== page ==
WHYY Philadelphia| June 2019

'First Days in America'

We are finding, coaching and training public media’s next generation. This #nextgenradio project is created with partner station WHYY Philadelphia, where five talented student journalists are participating in a week-long state-of-the-art training program.

In this project, five immigrants talk about how their first days in America shaped their lives today.

Nichole Currie reports from Tequilas, a Mexican restaurant owned by David Suro-Piñera on Locust Street in Downtown Philadelphia. Suro-Piñera arrived in America more than 30 years ago and has since become an ambassador for Mexican culture and tequila. 

Redefining Tequila For America


 After opening his restaurant in downtown Philadelphia, David Suro-Piñera made it his professional mission to break misconceptions around Mexican food and spirits.

Redefining Tequila For America

by Nichole Currie | Next Generation Radio | WHYY Philadelphia | June 2019

David Suro-Piñera has made it his life’s mission to educate Americans about the intricacies of Mexican food and spirits

Suro-Piñera was displeased with America’s negative view of Mexican food and spirits when he moved to the United States. The Guadalajara native accepted the challenge to convince Americans to take a second look at his culture. He is now an ambassador for the traditional tequila-making culture.

Suro-Piñera arrived in the U.S. more than 30 years ago on a spousal visa. He came to Philadelphia to be with his Italian-American wife and raise their son. To support his new family, Suro-Piñera began working in the restaurant industry. 

In time, Suro-Pinera impressed his supervisor with his work ethic, who asked if the young immigrant was interested in taking over the restaurant. Although Suro-Piñera had plans to move back to Mexico, he accepted the offer.  

Suro-Piñera borrowed money from his father-in-law and took over the lease. He renamed the restaurant  Tequilas and specialized in Mexican cuisine and agave spirits. At first, he said, residents of Center City were skeptical of the restaurant’s name.

“People thought [it] was a cheap restaurant,” Suro-Piñera said. “Something that did not deserve a visit or to even explore”

According to Suro-Piñera, The Hollywood movie industry imposed a negative image of tequila and Mexican culture. In the 1950s, for example, beloved Mexican actors such as Pedro Infante and Jorge Negrete fought and cried after drinking tequila straight from the bottle.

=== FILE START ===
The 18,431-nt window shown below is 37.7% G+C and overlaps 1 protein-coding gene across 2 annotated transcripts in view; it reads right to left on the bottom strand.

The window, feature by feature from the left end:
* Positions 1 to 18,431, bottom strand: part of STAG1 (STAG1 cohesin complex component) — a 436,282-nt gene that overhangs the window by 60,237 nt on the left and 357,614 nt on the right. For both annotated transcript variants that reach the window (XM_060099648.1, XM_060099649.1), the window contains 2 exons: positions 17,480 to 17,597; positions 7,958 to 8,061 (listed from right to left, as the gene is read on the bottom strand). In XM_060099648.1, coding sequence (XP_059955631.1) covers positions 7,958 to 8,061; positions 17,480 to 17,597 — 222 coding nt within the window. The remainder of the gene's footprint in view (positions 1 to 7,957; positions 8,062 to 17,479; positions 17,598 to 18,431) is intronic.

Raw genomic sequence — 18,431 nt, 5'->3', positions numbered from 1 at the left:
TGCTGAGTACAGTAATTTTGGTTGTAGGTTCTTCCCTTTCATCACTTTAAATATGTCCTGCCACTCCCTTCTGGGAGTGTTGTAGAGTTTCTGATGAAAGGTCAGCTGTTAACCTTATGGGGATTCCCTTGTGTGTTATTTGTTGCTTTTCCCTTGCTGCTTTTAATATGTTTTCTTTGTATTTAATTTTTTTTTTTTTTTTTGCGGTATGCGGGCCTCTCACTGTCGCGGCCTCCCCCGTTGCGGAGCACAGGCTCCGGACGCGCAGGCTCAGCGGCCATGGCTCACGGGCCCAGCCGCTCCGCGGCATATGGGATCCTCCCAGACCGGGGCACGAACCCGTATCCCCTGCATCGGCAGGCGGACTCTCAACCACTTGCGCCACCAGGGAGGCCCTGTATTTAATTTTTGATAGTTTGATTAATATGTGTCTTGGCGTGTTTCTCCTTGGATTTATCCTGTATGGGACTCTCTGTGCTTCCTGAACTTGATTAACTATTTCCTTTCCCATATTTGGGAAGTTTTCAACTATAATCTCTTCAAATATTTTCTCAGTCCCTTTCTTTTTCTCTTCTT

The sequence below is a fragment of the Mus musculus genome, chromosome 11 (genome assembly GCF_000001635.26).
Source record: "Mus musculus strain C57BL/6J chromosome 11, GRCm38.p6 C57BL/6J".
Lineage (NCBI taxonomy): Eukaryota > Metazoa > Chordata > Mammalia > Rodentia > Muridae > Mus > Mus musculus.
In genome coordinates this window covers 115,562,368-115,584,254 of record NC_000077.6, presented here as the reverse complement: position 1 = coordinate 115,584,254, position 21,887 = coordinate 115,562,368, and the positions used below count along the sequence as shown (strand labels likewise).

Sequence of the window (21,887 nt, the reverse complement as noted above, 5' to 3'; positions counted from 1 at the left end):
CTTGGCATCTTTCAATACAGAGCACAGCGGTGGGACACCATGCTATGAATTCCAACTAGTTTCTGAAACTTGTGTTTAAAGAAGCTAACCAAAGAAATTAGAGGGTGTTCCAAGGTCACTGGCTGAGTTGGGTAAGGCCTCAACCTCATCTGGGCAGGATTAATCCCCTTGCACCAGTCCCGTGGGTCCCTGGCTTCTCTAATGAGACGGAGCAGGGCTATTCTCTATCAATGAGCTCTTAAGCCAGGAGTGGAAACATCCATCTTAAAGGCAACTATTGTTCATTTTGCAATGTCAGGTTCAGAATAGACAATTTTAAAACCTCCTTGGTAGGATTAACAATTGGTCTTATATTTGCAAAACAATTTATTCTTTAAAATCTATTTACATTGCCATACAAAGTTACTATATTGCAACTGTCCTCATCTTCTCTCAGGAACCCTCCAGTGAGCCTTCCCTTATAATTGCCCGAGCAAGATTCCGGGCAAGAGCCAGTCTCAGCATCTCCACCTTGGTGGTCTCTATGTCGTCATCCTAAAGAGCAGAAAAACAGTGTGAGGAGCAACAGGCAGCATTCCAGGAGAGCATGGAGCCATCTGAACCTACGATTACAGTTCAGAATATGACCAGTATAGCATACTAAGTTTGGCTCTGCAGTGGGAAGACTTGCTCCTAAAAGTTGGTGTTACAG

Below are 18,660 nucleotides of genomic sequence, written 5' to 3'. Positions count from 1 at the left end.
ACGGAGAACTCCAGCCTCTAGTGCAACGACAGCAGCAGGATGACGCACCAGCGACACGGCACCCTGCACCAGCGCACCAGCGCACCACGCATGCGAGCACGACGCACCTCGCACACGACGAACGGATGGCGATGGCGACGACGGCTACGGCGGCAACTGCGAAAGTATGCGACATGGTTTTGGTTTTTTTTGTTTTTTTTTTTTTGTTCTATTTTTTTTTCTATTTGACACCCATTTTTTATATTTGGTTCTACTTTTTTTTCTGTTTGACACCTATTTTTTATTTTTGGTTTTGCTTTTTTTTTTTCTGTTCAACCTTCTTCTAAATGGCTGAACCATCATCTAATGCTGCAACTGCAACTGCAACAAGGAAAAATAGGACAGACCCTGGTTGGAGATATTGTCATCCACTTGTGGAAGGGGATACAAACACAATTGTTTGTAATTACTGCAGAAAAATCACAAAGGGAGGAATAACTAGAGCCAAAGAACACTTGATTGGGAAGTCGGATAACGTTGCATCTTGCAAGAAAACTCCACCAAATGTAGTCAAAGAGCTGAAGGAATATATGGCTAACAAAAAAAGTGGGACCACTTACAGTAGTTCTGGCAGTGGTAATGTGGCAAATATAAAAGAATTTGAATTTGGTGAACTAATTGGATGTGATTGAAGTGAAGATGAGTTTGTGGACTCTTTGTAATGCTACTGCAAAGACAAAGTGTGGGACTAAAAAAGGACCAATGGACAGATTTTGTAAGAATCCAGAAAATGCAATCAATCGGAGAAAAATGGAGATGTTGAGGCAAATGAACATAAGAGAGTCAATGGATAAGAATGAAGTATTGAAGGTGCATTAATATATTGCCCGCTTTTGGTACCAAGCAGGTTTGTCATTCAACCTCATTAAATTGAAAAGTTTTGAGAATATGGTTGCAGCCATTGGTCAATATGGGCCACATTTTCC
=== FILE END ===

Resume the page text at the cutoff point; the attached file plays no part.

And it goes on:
Suro-Piñera said those images misconstrued America’s view of tequila. 

“When I noticed how bad the image was,” Suro-Pinera said, “it was personal for me because tequila is part of who I am.”

At age 17, Suro-Piñera visited his first distillery in Mexico. Fields of spiky green agave plants surrounded the grounds. He was immediately captivated by the landscape as he walked with the agave farmers and learned their names and stories. The farmers sold their own tequila to the locals, and Suro-Pinera admired their freedom. He hoped to be involved with the agave and tequila culture one day.

In 2005 Suro-Piñera created Siembra Azul, a tequila brand made with 100% agave. Additionally, he founded the Tequila Interchange Project (TIP), a nonprofit organization and consumer advocacy group for agave distilled spirits. While there is still more work to be done, Suro-Piñera said tequila is gaining respect. 

Suro-Piñera said Tequilas’ clientele is diverse and consumers have been open to learning his culture for the past 30 years.  But he’s noticed changes since the election of President Donald Trump. 

“The political climate we are experiencing right now…is concerning,” Suro-Piñera said. “People left notes attached to our windows asking us to leave. That’s never happened in 30 years.”

Suro-Piñera hopes this is only a hiccup in the nation’s history. 

“I’m openly optimistic that this is like touching bottom,” Suro-Piñera said. “I don’t see us getting any worse.”

Amid the political climate, Suro-Piñera said he is proud to be part of America and believes Philadelphia is a progressive city that does not mirror the values of the current administration. 

He said it took him 35 years to assimilate and be comfortable in his own skin. 

David Suro-Piñera is an ambassador for Mexican agave spirits.


Tequilas restaurant displays an old photograph of David Suro-Piñera at an agave distillery.


Tequilas restaurant displays Siembra Azul, a tequila spirit branded by David Suro-Piñera.


“Tequila is a place, tequila is people, tequila is ecosystems, tequila is our landscapes. They are so fragile and so complex at the same time.”

David Suro-Piñera


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